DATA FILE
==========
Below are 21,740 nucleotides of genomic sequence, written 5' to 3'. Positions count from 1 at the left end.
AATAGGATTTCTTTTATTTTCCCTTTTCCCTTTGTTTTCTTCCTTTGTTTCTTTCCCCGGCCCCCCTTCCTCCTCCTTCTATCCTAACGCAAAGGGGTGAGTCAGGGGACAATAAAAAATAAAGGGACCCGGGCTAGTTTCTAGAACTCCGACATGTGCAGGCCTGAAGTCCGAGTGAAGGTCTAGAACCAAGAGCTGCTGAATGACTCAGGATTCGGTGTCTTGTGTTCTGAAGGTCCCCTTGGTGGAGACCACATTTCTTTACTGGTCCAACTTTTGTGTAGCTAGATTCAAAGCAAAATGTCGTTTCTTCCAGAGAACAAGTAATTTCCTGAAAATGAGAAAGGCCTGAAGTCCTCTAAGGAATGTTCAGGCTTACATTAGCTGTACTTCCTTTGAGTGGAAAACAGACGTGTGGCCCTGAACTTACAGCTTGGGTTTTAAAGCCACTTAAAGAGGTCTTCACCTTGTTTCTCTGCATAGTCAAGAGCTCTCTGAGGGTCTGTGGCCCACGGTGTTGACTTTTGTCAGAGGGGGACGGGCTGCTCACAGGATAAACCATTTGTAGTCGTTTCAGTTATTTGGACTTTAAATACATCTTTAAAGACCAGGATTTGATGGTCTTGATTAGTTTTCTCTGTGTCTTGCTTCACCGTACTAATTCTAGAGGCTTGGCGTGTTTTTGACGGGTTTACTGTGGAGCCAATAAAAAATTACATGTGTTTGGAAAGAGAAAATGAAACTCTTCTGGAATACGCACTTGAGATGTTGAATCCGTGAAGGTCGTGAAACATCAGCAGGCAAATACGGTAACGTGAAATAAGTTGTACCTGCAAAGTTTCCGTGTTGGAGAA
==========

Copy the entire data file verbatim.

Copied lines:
Below are 21,740 nucleotides of genomic sequence, written 5' to 3'. Positions count from 1 at the left end.
AATAGGATTTCTTTTATTTTCCCTTTTCCCTTTGTTTTCTTCCTTTGTTTCTTTCCCCGGCCCCCCTTCCTCCTCCTTCTATCCTAACGCAAAGGGGTGAGTCAGGGGACAATAAAAAATAAAGGGACCCGGGCTAGTTTCTAGAACTCCGACATGTGCAGGCCTGAAGTCCGAGTGAAGGTCTAGAACCAAGAGCTGCTGAATGACTCAGGATTCGGTGTCTTGTGTTCTGAAGGTCCCCTTGGTGGAGACCACATTTCTTTACTGGTCCAACTTTTGTGTAGCTAGATTCAAAGCAAAATGTCGTTTCTTCCAGAGAACAAGTAATTTCCTGAAAATGAGAAAGGCCTGAAGTCCTCTAAGGAATGTTCAGGCTTACATTAGCTGTACTTCCTTTGAGTGGAAAACAGACGTGTGGCCCTGAACTTACAGCTTGGGTTTTAAAGCCACTTAAAGAGGTCTTCACCTTGTTTCTCTGCATAGTCAAGAGCTCTCTGAGGGTCTGTGGCCCACGGTGTTGACTTTTGTCAGAGGGGGACGGGCTGCTCACAGGATAAACCATTTGTAGTCGTTTCAGTTATTTGGACTTTAAATACATCTTTAAAGACCAGGATTTGATGGTCTTGATTAGTTTTCTCTGTGTCTTGCTTCACCGTACTAATTCTAGAGGCTTGGCGTGTTTTTGACGGGTTTACTGTGGAGCCAATAAAAAATTACATGTGTTTGGAAAGAGAAAATGAAACTCTTCTGGAATACGCACTTGAGATGTTGAATCCGTGAAGGTCGTGAAACATCAGCAGGCAAATACGGTAACGTGAAATAAGTTGTACCTGCAAAGTTTCCGTGTTGGAGAA